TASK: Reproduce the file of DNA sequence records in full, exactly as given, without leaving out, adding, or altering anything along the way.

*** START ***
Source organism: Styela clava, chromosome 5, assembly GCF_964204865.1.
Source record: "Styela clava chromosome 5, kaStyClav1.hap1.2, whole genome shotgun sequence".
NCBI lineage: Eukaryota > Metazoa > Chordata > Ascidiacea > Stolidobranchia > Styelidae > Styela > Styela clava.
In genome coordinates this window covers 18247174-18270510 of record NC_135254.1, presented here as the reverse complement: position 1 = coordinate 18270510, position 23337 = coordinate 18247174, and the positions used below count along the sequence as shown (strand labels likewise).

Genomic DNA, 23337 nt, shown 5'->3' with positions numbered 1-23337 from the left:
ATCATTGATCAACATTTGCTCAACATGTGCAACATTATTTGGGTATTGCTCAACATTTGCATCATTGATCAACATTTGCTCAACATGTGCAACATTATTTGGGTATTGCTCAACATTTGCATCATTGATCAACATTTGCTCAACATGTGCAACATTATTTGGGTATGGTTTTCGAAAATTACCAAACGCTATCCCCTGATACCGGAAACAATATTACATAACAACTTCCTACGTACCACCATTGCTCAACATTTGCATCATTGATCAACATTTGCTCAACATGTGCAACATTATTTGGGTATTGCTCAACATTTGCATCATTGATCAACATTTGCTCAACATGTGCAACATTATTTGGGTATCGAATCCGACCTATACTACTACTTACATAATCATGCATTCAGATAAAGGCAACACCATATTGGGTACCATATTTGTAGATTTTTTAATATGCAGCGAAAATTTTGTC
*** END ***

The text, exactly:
Source organism: Styela clava, chromosome 5, assembly GCF_964204865.1.
Source record: "Styela clava chromosome 5, kaStyClav1.hap1.2, whole genome shotgun sequence".
NCBI lineage: Eukaryota > Metazoa > Chordata > Ascidiacea > Stolidobranchia > Styelidae > Styela > Styela clava.
In genome coordinates this window covers 18247174-18270510 of record NC_135254.1, presented here as the reverse complement: position 1 = coordinate 18270510, position 23337 = coordinate 18247174, and the positions used below count along the sequence as shown (strand labels likewise).

Genomic DNA, 23337 nt, shown 5'->3' with positions numbered 1-23337 from the left:
ATCATTGATCAACATTTGCTCAACATGTGCAACATTATTTGGGTATTGCTCAACATTTGCATCATTGATCAACATTTGCTCAACATGTGCAACATTATTTGGGTATTGCTCAACATTTGCATCATTGATCAACATTTGCTCAACATGTGCAACATTATTTGGGTATGGTTTTCGAAAATTACCAAACGCTATCCCCTGATACCGGAAACAATATTACATAACAACTTCCTACGTACCACCATTGCTCAACATTTGCATCATTGATCAACATTTGCTCAACATGTGCAACATTATTTGGGTATTGCTCAACATTTGCATCATTGATCAACATTTGCTCAACATGTGCAACATTATTTGGGTATCGAATCCGACCTATACTACTACTTACATAATCATGCATTCAGATAAAGGCAACACCATATTGGGTACCATATTTGTAGATTTTTTAATATGCAGCGAAAATTTTGTC